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Successfull test of unique approach to fusion power

Published by under Energy,News categories on April 8, 2008

LDX fusion reactor photoAn MIT and Columbia University team has successfully tested a novel reactor that could chart a new path toward nuclear fusion, which could become a safe, reliable and nearly limitless source of energy. The Levitated Dipole Experiment, or LDX, uses a unique configuration where its main magnet is suspended, or levitated, by another magnet above.

LDX achieved fully levitated operation for the first time last November. A second test run was performed on March 21-22 of this year, in which it had an improved measurement capability and included experiments that clarified and illuminated the earlier results. These experiments demonstrate a substantial improvement in plasma confinement–significant progress toward the goal of producing a fusion reaction.

The LDX reactor consists of a supercooled, superconducting magnet about the size and shape of a large truck tire. When the reactor is in operation, this half-ton magnet is levitated inside a huge vacuum chamber, using another powerful magnet above the chamber to hold it aloft. This is the only superconducting magnet currently used in any U.S. fusion reactor.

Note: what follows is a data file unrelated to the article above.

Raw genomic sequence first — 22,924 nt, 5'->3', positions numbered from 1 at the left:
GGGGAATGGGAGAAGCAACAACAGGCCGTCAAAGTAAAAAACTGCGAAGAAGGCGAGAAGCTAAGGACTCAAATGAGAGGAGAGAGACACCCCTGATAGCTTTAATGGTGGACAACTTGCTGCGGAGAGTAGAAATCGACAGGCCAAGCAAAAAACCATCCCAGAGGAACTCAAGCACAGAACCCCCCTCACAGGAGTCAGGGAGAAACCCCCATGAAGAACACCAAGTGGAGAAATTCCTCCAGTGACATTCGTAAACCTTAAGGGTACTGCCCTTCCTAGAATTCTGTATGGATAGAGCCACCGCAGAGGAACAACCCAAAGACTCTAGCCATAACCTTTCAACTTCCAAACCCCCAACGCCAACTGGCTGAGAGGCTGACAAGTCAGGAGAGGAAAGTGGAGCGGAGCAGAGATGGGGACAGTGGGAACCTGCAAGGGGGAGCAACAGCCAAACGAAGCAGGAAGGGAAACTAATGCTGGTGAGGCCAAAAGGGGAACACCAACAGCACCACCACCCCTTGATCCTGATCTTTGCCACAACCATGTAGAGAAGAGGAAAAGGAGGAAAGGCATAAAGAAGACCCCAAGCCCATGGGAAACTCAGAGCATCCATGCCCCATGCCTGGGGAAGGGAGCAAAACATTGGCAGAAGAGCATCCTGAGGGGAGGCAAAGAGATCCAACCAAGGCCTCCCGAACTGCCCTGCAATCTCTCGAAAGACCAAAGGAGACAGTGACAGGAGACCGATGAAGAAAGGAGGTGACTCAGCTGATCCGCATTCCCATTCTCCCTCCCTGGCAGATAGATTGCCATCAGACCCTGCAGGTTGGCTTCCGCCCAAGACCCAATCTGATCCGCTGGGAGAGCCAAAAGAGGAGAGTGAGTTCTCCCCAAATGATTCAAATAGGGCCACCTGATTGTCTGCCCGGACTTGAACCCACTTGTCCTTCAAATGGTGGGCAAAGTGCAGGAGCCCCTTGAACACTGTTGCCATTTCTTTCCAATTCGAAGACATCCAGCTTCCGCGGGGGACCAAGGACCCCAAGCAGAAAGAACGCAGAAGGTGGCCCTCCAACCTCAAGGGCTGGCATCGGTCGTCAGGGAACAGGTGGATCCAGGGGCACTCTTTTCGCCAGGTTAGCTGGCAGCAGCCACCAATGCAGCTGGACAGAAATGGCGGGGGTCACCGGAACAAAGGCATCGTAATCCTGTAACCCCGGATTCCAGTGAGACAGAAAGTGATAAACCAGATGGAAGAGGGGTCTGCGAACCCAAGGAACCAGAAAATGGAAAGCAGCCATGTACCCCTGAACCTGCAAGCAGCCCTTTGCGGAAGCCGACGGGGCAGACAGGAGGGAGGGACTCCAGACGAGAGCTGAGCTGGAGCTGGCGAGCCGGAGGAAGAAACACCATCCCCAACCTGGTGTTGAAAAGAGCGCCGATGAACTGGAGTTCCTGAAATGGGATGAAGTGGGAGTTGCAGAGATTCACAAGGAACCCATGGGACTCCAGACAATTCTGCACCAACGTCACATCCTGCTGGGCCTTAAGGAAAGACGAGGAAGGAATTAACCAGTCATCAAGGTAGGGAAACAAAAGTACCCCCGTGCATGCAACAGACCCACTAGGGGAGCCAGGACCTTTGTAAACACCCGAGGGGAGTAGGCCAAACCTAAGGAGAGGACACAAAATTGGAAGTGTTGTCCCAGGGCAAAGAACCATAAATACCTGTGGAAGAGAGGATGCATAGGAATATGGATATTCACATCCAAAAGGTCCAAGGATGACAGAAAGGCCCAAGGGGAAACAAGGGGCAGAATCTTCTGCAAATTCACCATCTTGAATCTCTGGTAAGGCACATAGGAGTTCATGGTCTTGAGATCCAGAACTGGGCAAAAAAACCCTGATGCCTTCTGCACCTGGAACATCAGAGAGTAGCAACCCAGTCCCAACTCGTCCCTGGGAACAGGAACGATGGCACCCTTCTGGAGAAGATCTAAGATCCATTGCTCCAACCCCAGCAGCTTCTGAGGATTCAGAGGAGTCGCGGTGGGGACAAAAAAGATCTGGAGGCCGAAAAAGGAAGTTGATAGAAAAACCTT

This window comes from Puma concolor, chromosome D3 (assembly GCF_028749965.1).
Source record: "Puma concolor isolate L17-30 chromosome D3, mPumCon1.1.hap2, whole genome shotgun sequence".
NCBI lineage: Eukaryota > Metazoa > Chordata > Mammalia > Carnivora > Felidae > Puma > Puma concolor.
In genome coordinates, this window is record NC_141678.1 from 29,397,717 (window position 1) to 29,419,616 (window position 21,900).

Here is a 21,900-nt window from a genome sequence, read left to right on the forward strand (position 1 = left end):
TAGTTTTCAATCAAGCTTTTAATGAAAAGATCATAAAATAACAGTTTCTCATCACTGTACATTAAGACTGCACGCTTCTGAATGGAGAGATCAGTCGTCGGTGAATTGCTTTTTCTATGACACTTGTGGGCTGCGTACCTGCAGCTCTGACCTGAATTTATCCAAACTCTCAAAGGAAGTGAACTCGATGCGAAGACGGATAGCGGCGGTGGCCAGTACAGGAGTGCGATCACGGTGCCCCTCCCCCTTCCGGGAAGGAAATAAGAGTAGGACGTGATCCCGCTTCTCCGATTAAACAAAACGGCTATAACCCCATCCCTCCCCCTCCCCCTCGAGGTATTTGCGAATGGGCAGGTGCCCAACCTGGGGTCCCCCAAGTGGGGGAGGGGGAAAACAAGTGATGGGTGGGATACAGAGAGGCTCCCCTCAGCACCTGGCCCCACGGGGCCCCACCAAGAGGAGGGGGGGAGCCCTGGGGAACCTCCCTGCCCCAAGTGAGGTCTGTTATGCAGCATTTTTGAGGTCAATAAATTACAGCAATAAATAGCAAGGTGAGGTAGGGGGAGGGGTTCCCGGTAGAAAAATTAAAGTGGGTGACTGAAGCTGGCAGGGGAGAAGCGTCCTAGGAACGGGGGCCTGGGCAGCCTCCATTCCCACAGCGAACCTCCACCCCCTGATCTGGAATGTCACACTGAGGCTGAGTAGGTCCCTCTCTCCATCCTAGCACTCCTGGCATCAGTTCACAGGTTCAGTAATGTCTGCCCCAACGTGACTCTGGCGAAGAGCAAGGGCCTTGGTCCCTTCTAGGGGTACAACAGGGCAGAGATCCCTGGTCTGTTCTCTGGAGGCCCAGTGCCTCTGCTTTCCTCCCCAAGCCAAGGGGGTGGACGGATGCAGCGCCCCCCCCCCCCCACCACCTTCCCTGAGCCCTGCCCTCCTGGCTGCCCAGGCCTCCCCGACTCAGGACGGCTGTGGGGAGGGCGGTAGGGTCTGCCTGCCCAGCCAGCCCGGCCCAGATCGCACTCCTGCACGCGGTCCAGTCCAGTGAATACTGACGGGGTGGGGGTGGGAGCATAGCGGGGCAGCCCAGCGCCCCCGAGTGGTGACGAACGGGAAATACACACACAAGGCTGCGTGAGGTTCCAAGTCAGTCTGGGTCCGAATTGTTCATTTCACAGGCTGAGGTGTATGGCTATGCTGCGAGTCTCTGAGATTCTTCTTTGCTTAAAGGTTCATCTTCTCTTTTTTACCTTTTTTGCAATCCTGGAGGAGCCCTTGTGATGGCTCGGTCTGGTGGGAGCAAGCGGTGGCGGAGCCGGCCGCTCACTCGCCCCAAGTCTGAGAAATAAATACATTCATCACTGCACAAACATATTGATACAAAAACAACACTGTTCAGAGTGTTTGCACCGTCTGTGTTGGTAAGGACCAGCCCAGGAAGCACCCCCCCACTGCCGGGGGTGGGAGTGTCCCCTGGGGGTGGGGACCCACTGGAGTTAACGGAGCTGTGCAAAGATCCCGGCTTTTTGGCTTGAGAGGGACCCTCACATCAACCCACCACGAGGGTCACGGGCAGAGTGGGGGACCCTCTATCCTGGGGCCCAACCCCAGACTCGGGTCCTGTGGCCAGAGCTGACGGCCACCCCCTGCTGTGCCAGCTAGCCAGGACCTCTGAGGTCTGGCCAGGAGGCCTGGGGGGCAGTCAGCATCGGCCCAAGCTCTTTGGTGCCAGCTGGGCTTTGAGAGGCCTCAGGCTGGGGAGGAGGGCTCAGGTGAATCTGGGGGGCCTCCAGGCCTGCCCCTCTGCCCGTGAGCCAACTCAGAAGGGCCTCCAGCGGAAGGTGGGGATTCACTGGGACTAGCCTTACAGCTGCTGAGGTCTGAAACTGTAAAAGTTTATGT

The advantage of the levitating system is that it requires no internal supporting structure, which would interfere with the magnetic field lines surrounding the donut-shaped magnet, explains Jay Kesner of MIT’s Plasma Science and Fusion Center, joint director of LDX with Michael Mauel of Columbia. That allows the plasma inside the reactor to flow along those magnetic field lines without bumping into any obstacles that would disrupt it (and the fusion process).

The new approach to fusion being tested in the LDX is the first to use the simplest kind of magnet, a dipole; in a dipole field the plasma naturally gets condensed, which is inherently more stable.

Another potential advantage of the LDX approach is that it could use a more advanced fuel cycle, known as D-D, with only deuterium. Although it’s easier to get a self-sustaining reaction with D-T, tritium doesn’t exist naturally and must be manufactured, and the reaction produces energetic neutrons that damage the structure. The D-D approach would avoid these problems.

Besides providing data that might someday lead to a practical fusion reactor, the experimental device could provide important lessons about how planetary magnetic fields work, which is still poorly understood. So the experiment is of great interest to planetary physicists as well as to energy researchers.


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